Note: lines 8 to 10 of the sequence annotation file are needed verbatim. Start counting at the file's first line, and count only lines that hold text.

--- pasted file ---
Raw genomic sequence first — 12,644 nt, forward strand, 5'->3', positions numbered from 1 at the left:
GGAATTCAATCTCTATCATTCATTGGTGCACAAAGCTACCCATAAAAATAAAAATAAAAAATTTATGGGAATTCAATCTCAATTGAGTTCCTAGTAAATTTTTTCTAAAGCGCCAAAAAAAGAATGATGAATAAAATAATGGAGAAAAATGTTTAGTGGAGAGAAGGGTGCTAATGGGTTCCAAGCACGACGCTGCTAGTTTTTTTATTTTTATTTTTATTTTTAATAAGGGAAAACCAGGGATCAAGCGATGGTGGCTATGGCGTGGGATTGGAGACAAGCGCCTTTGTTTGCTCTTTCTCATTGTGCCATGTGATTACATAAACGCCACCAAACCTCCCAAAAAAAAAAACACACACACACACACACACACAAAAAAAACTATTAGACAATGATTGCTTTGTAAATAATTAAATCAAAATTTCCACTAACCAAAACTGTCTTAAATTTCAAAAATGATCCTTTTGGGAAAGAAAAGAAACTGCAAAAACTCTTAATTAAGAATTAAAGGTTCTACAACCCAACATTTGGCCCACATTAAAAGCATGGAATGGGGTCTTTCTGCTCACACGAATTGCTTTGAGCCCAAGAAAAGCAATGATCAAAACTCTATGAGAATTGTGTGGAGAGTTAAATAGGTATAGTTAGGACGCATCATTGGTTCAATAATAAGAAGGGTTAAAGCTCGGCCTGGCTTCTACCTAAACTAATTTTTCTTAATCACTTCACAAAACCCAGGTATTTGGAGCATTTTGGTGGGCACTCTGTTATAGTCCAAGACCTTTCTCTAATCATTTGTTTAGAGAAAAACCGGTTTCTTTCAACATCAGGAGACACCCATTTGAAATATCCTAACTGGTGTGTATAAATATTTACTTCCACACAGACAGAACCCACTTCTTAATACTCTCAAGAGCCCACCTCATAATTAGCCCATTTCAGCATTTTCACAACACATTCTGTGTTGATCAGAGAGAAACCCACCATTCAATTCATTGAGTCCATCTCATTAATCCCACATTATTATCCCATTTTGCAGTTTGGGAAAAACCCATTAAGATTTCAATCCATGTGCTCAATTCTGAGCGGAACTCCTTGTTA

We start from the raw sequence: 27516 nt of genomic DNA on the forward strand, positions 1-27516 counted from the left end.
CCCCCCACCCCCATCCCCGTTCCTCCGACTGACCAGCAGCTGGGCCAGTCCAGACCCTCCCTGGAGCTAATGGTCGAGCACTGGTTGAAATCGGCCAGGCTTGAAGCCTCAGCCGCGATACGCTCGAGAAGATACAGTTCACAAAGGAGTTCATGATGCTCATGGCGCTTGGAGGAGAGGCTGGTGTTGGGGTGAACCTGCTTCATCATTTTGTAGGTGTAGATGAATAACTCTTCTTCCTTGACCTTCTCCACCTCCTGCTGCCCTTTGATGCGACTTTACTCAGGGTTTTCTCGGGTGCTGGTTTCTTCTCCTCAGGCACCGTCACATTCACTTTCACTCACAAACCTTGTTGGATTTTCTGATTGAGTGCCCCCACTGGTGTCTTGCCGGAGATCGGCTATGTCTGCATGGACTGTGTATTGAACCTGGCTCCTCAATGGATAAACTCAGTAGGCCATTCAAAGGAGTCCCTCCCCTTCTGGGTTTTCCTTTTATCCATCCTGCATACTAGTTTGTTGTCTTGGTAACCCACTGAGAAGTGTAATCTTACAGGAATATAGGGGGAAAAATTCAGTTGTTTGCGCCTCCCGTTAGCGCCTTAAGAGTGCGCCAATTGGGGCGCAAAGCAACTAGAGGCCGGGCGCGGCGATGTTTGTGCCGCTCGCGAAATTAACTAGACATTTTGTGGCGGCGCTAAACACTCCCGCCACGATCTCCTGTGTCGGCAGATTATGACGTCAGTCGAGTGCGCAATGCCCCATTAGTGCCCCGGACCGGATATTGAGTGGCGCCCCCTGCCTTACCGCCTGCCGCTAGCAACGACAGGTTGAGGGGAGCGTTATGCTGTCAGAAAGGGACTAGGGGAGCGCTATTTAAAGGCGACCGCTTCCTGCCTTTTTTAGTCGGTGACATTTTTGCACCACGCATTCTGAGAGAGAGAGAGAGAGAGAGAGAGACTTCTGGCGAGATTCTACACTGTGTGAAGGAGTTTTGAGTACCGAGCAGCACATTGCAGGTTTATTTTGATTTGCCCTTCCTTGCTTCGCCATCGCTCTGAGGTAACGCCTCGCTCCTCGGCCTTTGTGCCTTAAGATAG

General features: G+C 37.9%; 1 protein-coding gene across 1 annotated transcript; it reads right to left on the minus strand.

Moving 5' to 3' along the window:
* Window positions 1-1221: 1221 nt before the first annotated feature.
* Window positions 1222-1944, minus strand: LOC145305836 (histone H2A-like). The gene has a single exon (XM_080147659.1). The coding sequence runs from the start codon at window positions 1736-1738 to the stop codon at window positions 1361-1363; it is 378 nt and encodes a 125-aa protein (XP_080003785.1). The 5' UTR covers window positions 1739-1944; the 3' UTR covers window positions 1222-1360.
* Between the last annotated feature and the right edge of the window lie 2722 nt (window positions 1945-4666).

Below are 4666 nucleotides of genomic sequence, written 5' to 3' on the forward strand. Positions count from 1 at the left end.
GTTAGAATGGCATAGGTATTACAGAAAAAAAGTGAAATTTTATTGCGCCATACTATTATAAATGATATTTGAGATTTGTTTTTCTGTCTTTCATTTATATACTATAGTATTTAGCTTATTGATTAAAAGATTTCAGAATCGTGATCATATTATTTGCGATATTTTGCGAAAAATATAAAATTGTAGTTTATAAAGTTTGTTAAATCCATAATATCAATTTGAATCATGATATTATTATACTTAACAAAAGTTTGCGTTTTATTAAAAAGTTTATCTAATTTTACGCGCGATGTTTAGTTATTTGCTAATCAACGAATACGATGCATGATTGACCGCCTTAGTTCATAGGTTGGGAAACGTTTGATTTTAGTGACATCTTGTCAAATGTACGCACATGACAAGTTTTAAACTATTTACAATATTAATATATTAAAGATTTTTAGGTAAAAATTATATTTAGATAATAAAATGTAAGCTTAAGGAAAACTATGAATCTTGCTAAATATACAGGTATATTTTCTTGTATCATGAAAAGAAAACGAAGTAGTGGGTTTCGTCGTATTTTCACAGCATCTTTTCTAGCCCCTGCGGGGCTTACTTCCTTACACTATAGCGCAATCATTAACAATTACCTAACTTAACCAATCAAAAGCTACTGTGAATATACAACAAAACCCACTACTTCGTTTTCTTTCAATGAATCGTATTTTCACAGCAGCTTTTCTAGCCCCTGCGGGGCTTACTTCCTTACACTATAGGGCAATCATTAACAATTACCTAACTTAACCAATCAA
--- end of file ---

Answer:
* Window positions 1222-1944, minus strand: LOC145305836 (histone H2A-like). The gene has a single exon (XM_080147659.1). The coding sequence runs from the start codon at window positions 1736-1738 to the stop codon at window positions 1361-1363; it is 378 nt and encodes a 125-aa protein (XP_080003785.1). The 5' UTR covers window positions 1739-1944; the 3' UTR covers window positions 1222-1360.
* Between the last annotated feature and the right edge of the window lie 2722 nt (window positions 1945-4666).

Below are 4666 nucleotides of genomic sequence, written 5' to 3' on the forward strand. Positions count from 1 at the left end.